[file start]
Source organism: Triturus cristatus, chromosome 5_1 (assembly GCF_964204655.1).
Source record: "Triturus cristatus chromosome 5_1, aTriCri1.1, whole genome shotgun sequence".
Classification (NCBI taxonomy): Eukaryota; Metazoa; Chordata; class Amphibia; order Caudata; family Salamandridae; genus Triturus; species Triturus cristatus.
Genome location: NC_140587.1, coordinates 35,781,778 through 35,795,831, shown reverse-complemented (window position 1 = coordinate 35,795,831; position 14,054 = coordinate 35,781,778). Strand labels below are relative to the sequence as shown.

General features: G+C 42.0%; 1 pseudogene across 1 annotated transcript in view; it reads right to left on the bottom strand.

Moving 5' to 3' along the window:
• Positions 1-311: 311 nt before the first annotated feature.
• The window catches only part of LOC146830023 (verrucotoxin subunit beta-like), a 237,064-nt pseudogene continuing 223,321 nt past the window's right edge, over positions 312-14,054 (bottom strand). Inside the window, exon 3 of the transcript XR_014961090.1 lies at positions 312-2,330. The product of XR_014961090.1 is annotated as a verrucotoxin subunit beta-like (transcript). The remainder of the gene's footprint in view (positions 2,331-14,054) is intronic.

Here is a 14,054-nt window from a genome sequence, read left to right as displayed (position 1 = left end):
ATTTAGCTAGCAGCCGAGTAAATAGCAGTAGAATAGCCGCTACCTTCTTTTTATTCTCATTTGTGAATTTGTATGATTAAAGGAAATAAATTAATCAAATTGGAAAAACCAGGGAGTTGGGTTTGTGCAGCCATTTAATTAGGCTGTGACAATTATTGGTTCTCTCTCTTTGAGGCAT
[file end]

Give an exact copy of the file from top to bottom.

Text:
Source organism: Triturus cristatus, chromosome 5_1 (assembly GCF_964204655.1).
Source record: "Triturus cristatus chromosome 5_1, aTriCri1.1, whole genome shotgun sequence".
Classification (NCBI taxonomy): Eukaryota; Metazoa; Chordata; class Amphibia; order Caudata; family Salamandridae; genus Triturus; species Triturus cristatus.
Genome location: NC_140587.1, coordinates 35,781,778 through 35,795,831, shown reverse-complemented (window position 1 = coordinate 35,795,831; position 14,054 = coordinate 35,781,778). Strand labels below are relative to the sequence as shown.

General features: G+C 42.0%; 1 pseudogene across 1 annotated transcript in view; it reads right to left on the bottom strand.

Moving 5' to 3' along the window:
• Positions 1-311: 311 nt before the first annotated feature.
• The window catches only part of LOC146830023 (verrucotoxin subunit beta-like), a 237,064-nt pseudogene continuing 223,321 nt past the window's right edge, over positions 312-14,054 (bottom strand). Inside the window, exon 3 of the transcript XR_014961090.1 lies at positions 312-2,330. The product of XR_014961090.1 is annotated as a verrucotoxin subunit beta-like (transcript). The remainder of the gene's footprint in view (positions 2,331-14,054) is intronic.

Here is a 14,054-nt window from a genome sequence, read left to right as displayed (position 1 = left end):
ATTTAGCTAGCAGCCGAGTAAATAGCAGTAGAATAGCCGCTACCTTCTTTTTATTCTCATTTGTGAATTTGTATGATTAAAGGAAATAAATTAATCAAATTGGAAAAACCAGGGAGTTGGGTTTGTGCAGCCATTTAATTAGGCTGTGACAATTATTGGTTCTCTCTCTTTGAGGCAT